For those politicians that prefer to duck responsibility for the budget deficit crisis, the Deficit Super Committee offers a case study in a how not to kick the can down the road. The fourth months of getting the deficit off the front page only provided temporary relief.
As background, this disparate group of 6 Democrats and 6 Republicans is quickly running up against the November 22 deadline to engineer a $1.5 trillion 10 year deficit reduction plan. The committee was created at the beginning of August as part of the compromise that greased the skids for the last minute deal to raise the debt limit.
My guess is that if the committee does come up with a plan, it will be filled with budget gimmicks and the vast majority of the proprosed savings will be backed ended toward the last few years of plan. It will be practically void of the type of unpopular policies required to make any real progress on cutting the deficit. The most optimistic case is probably no better than that the Deficit Super Committee releases a plan that does nothing more than kick the can down the road. However, no one should discount the possibility that there will be a stalemate between the six Democrats and six Republicans. Whatever the results of the committee's work, the result is unlikely to meet the wishful thinking of the U.S. bond buyers. However, I would not expect a plan that is disappointing to the financial markets to lead to a huge increase in interest rates required to fund the U.S. debt, as I cannot imagine anyone being more than mildly optimistic about the likelihood of the Committee coming up with any real solutions. However, for anyone that is considering refinancing debt (mortgage, etc), now might be a good time to move quickly.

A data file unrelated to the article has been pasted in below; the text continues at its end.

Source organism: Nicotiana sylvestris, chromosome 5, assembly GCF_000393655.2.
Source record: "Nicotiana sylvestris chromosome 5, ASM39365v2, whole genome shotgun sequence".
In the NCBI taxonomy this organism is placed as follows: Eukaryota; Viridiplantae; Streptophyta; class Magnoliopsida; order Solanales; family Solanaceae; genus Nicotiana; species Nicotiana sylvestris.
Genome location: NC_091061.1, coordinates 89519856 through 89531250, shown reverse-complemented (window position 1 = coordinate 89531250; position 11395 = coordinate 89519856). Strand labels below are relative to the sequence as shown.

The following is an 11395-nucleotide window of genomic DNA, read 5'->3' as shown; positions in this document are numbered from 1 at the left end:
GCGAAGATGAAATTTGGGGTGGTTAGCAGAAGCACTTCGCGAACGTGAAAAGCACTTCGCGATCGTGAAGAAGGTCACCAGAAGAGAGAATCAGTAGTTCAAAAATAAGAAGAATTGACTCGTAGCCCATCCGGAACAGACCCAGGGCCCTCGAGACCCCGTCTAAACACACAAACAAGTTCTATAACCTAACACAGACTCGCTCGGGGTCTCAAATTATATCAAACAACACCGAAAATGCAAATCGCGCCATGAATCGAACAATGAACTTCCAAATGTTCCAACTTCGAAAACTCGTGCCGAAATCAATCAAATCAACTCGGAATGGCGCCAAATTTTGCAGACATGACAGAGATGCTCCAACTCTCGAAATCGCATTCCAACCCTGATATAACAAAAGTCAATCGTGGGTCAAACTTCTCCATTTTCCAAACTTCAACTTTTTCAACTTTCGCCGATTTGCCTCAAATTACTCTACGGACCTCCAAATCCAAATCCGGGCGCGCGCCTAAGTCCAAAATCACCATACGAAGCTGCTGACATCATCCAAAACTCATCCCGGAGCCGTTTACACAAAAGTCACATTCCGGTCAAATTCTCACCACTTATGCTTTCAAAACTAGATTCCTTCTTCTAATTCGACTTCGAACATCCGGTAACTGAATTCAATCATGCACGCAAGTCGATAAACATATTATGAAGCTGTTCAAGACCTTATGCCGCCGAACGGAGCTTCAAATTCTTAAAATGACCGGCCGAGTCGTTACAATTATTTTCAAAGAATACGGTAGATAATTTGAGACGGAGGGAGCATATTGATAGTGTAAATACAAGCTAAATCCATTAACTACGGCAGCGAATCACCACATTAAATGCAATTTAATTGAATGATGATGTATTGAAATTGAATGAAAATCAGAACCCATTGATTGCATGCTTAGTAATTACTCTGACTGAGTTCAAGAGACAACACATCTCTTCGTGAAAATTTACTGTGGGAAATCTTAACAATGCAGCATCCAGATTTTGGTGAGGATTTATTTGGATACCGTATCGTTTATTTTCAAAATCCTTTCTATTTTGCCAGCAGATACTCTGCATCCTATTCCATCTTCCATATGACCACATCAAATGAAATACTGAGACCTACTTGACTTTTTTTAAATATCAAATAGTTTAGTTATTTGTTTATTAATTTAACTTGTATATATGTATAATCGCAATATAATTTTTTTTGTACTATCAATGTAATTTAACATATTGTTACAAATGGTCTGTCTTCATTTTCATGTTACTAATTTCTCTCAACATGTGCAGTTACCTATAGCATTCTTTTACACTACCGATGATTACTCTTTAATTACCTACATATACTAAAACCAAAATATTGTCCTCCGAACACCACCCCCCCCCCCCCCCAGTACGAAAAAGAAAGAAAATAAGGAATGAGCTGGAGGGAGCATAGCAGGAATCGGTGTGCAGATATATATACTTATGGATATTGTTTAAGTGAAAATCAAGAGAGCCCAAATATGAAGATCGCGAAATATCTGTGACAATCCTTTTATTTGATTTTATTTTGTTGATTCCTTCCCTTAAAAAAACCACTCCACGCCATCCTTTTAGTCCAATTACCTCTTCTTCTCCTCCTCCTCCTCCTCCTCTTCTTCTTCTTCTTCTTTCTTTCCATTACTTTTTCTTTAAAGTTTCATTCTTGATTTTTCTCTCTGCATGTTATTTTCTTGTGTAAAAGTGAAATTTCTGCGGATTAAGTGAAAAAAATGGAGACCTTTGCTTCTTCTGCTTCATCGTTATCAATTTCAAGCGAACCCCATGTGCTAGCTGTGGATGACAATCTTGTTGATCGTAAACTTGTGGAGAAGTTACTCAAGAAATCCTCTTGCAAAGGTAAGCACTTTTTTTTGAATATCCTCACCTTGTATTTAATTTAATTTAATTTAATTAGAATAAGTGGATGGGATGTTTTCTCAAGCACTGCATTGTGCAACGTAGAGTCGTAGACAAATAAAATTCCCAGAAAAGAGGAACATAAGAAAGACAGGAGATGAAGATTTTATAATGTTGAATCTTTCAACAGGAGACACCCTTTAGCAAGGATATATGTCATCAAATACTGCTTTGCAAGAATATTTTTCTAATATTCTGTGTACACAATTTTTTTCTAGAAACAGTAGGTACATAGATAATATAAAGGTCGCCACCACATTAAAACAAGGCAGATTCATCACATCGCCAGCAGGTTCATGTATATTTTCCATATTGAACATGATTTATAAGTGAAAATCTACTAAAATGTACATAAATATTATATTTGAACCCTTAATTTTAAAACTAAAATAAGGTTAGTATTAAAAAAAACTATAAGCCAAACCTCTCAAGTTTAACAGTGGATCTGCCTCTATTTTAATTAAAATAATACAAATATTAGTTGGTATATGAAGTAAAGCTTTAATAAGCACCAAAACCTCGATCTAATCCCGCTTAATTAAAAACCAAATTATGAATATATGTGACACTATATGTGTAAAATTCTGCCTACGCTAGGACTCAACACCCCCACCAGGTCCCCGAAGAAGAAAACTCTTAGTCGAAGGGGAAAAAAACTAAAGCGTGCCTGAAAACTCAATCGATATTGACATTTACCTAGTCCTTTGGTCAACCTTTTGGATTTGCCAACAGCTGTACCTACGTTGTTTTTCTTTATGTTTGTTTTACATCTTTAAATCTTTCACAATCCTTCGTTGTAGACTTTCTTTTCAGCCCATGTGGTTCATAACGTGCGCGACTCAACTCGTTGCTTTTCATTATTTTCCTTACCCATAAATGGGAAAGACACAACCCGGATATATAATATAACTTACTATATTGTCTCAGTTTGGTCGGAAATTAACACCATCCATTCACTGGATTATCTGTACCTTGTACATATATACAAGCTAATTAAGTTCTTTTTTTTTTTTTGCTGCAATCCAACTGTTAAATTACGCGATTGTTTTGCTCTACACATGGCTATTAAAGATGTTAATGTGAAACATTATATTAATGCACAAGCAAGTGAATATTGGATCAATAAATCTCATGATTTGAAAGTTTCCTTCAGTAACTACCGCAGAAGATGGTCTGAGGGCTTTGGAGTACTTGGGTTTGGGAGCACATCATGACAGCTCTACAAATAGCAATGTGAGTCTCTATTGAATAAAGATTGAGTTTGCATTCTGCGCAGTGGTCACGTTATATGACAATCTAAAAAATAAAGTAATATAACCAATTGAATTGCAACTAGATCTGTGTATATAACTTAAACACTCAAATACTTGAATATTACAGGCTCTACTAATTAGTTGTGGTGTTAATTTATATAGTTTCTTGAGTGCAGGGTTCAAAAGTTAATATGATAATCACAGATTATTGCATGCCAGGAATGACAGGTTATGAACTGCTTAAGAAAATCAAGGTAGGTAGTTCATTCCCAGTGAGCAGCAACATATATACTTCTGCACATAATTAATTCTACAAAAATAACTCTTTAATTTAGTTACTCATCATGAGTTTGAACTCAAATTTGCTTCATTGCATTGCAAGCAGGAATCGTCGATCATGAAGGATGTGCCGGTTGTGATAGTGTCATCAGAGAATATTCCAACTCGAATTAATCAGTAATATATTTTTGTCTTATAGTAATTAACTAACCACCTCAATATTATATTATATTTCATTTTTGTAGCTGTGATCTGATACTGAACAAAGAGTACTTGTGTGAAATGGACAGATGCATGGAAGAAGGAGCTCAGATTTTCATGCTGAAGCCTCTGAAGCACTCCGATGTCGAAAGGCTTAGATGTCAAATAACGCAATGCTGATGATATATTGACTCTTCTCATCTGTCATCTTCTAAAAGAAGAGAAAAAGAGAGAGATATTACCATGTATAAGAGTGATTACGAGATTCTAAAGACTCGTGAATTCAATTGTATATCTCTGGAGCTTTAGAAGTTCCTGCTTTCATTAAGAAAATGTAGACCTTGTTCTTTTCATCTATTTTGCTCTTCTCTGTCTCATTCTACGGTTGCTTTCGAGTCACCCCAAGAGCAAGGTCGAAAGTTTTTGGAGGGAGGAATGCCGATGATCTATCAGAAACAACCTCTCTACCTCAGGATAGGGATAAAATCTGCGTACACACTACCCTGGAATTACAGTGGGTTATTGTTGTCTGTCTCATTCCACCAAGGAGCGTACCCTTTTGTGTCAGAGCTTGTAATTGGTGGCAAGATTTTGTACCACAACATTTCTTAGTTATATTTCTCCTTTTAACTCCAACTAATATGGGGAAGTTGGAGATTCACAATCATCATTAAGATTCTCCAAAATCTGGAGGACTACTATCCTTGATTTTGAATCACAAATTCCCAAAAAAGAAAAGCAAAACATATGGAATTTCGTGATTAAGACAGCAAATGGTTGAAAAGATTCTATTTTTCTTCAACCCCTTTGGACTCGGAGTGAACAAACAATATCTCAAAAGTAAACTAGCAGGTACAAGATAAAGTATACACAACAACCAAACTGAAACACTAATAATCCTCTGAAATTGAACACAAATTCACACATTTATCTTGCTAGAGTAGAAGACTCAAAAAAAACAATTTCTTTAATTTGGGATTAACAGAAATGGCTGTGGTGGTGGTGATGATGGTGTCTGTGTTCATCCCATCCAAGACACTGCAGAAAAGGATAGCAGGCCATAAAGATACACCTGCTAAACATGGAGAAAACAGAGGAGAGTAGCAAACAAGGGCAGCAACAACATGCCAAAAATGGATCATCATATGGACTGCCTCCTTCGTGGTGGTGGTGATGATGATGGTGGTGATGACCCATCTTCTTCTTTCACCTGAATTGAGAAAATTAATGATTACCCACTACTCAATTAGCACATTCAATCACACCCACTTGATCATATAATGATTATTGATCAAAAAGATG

Expect the media to ratchet up their coverage of the upcoming deadline. It is a countdown that can be turned into attention grabbing little news bites. However, don't expect the reporting to have much meat about real solutions to the debt crisis.